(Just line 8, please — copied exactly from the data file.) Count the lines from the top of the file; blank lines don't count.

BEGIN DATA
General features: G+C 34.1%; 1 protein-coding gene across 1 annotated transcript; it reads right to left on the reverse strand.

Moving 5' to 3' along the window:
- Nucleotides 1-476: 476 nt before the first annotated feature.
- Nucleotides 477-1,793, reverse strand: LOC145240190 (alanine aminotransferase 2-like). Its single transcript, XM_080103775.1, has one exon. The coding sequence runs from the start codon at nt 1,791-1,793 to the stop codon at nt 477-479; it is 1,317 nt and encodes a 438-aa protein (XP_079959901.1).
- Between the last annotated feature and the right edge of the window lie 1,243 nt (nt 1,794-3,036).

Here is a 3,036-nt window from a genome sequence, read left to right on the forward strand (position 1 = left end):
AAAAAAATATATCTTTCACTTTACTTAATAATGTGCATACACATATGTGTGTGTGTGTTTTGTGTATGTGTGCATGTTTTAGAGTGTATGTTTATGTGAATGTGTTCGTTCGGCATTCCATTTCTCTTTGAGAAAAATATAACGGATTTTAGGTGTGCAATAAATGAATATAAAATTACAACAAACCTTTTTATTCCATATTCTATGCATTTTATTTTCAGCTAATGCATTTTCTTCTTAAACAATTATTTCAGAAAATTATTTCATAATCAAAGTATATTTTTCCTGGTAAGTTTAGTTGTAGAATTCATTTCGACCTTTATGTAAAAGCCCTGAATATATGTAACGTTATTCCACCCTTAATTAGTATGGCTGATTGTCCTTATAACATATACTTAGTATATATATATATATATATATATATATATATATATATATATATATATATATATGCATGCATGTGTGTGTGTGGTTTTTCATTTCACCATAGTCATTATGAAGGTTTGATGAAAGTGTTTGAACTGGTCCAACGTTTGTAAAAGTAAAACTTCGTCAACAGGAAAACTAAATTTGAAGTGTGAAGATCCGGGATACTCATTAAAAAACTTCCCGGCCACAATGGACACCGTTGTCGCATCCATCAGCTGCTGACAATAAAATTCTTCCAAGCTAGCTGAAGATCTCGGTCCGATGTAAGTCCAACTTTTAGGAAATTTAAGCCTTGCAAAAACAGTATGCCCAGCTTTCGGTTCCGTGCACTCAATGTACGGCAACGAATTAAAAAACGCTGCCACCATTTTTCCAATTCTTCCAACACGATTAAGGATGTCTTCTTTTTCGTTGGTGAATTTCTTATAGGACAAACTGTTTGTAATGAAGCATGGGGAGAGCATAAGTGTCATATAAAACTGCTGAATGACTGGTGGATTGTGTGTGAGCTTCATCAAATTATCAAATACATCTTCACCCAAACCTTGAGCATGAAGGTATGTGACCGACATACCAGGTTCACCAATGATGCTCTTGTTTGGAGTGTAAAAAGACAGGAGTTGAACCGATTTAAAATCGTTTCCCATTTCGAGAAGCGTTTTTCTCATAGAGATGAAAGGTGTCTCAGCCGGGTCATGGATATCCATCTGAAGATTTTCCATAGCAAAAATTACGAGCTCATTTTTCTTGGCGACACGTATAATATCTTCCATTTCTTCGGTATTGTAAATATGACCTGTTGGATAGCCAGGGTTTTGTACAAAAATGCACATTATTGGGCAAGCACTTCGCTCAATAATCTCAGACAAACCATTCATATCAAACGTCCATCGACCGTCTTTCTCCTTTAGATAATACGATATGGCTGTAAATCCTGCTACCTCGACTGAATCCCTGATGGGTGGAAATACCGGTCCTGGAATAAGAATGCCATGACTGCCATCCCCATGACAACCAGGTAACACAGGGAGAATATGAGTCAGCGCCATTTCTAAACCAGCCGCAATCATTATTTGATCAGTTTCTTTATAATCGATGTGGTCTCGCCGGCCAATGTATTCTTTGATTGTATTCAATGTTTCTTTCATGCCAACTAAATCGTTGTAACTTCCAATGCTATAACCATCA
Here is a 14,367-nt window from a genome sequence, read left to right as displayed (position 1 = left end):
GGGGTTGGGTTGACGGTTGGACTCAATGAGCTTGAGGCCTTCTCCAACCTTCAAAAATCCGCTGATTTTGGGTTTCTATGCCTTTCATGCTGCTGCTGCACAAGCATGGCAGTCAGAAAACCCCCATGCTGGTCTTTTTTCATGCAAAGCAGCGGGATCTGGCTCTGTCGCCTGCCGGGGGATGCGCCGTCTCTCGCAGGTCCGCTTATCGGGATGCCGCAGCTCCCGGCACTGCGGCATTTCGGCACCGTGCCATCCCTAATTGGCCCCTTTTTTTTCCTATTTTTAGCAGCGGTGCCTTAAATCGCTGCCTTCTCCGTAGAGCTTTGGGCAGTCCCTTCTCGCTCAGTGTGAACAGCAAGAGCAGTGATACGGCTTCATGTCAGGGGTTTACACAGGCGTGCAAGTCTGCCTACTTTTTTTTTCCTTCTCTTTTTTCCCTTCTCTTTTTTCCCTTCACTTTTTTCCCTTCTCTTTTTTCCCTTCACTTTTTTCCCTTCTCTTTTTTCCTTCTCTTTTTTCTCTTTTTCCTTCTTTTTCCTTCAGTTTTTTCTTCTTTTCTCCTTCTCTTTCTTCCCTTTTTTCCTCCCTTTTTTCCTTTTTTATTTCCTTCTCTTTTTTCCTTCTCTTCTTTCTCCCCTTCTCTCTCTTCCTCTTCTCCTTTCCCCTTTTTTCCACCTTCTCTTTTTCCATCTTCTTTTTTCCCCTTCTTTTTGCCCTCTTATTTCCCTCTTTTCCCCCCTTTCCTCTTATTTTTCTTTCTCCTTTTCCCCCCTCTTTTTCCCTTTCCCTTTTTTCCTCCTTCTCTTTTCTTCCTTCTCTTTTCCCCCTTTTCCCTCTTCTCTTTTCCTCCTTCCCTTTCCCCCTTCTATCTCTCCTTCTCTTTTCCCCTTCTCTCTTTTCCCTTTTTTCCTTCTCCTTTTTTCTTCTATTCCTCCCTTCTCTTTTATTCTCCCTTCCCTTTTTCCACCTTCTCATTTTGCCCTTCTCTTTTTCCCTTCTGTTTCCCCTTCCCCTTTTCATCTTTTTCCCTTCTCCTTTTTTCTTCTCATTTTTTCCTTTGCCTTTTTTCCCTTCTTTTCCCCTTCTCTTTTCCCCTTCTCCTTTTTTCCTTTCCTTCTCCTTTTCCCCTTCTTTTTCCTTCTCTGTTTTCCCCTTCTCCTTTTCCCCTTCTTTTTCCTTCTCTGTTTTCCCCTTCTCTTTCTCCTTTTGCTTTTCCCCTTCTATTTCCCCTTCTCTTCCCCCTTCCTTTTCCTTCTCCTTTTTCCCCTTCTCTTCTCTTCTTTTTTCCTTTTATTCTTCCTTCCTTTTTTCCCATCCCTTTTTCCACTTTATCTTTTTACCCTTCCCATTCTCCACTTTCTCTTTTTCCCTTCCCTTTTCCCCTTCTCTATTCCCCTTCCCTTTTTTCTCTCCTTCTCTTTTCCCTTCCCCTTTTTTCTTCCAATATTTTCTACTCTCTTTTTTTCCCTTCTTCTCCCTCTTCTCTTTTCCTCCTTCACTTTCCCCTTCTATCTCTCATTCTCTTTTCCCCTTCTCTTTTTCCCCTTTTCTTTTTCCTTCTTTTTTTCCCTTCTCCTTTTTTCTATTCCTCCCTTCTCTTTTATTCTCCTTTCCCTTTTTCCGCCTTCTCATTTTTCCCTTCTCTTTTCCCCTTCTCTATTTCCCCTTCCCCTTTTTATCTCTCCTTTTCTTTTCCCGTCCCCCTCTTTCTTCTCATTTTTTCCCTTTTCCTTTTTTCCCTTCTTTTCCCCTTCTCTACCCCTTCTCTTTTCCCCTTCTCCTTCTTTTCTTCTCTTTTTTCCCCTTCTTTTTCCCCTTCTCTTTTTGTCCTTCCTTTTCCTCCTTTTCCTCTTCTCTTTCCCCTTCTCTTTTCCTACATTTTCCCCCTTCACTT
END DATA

Here is a 14,367-nt window from a genome sequence, read left to right as displayed (position 1 = left end):